Silvia Marchesan
SuperStructures and the
looking glass

Home > The Modern Chemistry Podcast > Silvia Marchesan – SuperStructures and the looking glass
Silvia Marchesan

Episode 13 of the Modern Chemistry podcast features Dr. Silvia Marchesan, Associate Professor at the University of Trieste, Italy (Università Degli Studi di

You can also listen to this podcast by clicking on this link 

Our theme music is “Wholesome” by Kevin MacLeod
Music from Film Music
License: CC BY
Connect with me (Paul) on LinkedIn.

Trieste) and head of the SuperStructures Lab. Before her current position, Silvia has worked in the UK and Australia, using a range of biology and chemistry techniques. Her current research focus includes the self-assembling properties of superstructures and how to design the necessary building blocks that create those structures.

Terms used during interview

  • Chirality – Chirality is a feature where an object can be distinguished from a mirror-image version of itself (for instance, left and right gloves or shoes). In chemistry, chirality is often due to the presence of an asymmetrical carbon atom. Chiral isomers are identified as either L-type or D-type, based on how polarized light is rotated when passing through a molecule.
  • Superstructure – In the context of this discussion, “When the structures become way, way bigger than the building blocks, you can call the superstructures.” They represent massive polymers of the base construction molecules
  • Nanomaterials / Nanoparticles – A term used to describe substances where the base unit is small – between 1 nm – 100 nm along one or more dimensions
  • Amyloid beta-peptide (also known as Abeta, or Aβ) – Peptides between 36-43 amino acids long that form insoluble amyloid plaques in the brains of people who have Alzheimer’s disease. Although the specific role of Amyloid plaques in Alzheimer’s disease is not fully understood, it is widely accepted that they are responsible for the pathology of the disease.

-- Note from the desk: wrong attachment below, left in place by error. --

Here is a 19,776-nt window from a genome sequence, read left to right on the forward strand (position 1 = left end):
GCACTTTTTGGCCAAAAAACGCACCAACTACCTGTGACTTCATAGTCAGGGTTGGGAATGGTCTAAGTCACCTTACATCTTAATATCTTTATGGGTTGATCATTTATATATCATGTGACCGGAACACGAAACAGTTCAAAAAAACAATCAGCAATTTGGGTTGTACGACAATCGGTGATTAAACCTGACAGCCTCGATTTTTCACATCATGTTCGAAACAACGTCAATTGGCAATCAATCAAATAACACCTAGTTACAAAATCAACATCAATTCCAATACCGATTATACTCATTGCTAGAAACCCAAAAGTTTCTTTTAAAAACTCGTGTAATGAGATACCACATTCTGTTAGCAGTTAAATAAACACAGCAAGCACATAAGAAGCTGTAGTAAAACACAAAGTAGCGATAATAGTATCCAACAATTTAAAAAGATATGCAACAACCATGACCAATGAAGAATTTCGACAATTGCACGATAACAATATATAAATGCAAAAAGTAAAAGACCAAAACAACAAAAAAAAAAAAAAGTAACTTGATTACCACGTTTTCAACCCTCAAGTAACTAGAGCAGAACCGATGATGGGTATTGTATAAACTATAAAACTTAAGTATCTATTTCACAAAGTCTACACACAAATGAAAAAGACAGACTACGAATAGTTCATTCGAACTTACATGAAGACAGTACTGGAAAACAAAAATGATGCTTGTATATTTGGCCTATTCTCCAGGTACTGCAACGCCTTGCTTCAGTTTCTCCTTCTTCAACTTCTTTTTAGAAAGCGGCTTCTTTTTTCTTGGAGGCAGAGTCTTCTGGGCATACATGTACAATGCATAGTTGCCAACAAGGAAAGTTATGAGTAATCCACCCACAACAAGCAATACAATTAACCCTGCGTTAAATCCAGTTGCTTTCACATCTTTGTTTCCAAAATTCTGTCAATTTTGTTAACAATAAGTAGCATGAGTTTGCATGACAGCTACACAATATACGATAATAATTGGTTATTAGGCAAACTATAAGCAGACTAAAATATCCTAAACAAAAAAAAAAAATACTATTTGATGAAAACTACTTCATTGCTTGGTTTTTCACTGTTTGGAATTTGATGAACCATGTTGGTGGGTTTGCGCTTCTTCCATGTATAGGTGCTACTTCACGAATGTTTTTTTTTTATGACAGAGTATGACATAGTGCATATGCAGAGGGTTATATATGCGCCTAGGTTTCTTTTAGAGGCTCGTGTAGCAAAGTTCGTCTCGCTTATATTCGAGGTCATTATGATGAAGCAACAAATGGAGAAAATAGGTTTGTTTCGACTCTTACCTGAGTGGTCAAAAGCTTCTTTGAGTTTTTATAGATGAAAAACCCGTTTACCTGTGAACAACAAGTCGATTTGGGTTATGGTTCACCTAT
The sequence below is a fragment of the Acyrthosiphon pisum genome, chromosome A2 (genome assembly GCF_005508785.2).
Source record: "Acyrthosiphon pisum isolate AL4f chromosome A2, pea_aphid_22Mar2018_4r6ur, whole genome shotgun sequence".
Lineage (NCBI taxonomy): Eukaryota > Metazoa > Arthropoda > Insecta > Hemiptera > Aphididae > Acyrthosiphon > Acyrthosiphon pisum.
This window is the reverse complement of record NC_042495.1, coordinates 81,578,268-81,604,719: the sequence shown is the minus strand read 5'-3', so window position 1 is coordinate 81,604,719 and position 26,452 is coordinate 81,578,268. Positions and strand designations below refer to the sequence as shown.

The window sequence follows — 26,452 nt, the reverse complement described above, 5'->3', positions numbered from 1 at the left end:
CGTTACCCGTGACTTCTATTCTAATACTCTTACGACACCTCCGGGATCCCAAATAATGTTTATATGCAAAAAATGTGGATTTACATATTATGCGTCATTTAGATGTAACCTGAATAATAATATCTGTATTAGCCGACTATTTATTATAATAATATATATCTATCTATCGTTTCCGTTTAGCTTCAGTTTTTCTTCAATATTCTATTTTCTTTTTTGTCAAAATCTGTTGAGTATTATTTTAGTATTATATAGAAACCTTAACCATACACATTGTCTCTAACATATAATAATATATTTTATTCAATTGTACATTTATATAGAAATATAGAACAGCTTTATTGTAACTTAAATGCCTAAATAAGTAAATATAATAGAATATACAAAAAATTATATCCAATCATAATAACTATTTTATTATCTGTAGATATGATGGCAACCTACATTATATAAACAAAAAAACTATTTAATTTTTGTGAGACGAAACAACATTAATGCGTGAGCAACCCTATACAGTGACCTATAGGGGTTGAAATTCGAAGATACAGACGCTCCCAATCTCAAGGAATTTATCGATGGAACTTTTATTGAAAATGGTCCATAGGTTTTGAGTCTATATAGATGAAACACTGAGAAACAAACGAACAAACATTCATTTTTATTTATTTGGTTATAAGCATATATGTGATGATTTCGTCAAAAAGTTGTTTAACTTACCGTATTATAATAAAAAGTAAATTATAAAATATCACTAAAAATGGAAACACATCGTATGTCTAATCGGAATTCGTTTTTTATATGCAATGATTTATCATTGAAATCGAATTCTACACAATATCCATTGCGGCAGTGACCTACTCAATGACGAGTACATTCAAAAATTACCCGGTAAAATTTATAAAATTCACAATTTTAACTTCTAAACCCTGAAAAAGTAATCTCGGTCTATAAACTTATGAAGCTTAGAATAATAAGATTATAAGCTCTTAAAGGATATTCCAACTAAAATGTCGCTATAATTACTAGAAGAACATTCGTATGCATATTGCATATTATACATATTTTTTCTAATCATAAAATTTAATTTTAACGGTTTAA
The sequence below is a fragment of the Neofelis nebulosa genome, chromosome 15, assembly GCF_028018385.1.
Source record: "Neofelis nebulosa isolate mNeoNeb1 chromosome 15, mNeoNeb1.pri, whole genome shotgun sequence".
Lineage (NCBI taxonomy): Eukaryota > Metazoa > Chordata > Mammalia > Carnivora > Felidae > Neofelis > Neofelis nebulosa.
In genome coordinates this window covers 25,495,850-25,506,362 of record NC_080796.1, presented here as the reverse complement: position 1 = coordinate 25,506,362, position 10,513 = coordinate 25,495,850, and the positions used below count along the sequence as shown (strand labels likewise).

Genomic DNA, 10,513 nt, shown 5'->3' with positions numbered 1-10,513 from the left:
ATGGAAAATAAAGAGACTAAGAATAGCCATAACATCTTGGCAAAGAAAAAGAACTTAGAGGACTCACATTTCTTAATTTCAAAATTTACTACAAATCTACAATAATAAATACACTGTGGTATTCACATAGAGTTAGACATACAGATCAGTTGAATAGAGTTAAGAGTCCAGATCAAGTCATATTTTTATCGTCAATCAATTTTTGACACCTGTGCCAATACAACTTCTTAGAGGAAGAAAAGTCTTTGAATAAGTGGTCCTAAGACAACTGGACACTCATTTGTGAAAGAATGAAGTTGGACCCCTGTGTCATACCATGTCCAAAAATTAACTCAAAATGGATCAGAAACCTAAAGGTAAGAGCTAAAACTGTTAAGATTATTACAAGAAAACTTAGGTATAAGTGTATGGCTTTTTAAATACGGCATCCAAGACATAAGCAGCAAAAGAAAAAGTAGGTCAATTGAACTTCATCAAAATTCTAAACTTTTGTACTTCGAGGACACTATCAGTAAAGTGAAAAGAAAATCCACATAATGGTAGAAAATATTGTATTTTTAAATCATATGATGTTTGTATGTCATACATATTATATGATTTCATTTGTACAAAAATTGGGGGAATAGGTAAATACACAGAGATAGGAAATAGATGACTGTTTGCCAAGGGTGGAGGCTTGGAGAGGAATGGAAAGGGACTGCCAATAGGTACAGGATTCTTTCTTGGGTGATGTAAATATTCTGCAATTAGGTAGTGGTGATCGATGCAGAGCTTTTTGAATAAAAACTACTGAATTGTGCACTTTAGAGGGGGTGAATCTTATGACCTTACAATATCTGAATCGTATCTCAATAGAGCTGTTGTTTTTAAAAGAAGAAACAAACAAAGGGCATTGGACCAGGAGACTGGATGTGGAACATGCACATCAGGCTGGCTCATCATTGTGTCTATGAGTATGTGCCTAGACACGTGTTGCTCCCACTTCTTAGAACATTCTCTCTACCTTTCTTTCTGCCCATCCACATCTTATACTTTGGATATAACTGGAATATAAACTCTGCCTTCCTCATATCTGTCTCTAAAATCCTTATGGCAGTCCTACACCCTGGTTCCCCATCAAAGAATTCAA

• Peptide – A short chain of 2-50 amino acids linked by a peptide bond. A dipeptide has two amino acids in the chain; a tripeptide has three amino acids, and so on.
  • Hydrophobic pockets – When folded into a functional configuration, the amino acids of a protein can be brought into physical proximity. When the majority of amino acids surrounding an ‘opening’ in the protein’s surface are hydrophobic, it creates a region that is unattractive to hydrophilic molecules. As the majority of biological systems are water-based, this hydrophobic region stimulates other hydrophobic regions of suitable molecules to bind. This then typically leads to downstream activation or effect
  • Catalytic triads – a set of three coordinated amino acids that can be found in the active site of some enzymes. Catalytic triads are most commonly found in hydrolase and transferase enzymes.
  • Antimicrobial resistance – This is an evolutionary process where bacteria become immune to the effects of antimicrobial agents (such as antibiotics). Typically this is caused by exposure are designed to kill bacteria. To do this, the bacteria need to be exposed to the agents at sub-lethal levels. As antimicrobial agents accumulate in the environment, it is believed that this provides an opportunity for bacteria to be exposed at sub-lethal levels, which accelerates the rate at which the bacteria develops resistance to the antimicrobial.

We discussed the drawing of Alice going through the looking glass during our discussion, you can see it here.

Silvia also mentions an article in the journal ACS Nano, you can find that here.

Silvia is contactable on social media, you can find her on LinkedIn and Twitter. You can also find out more on the group website.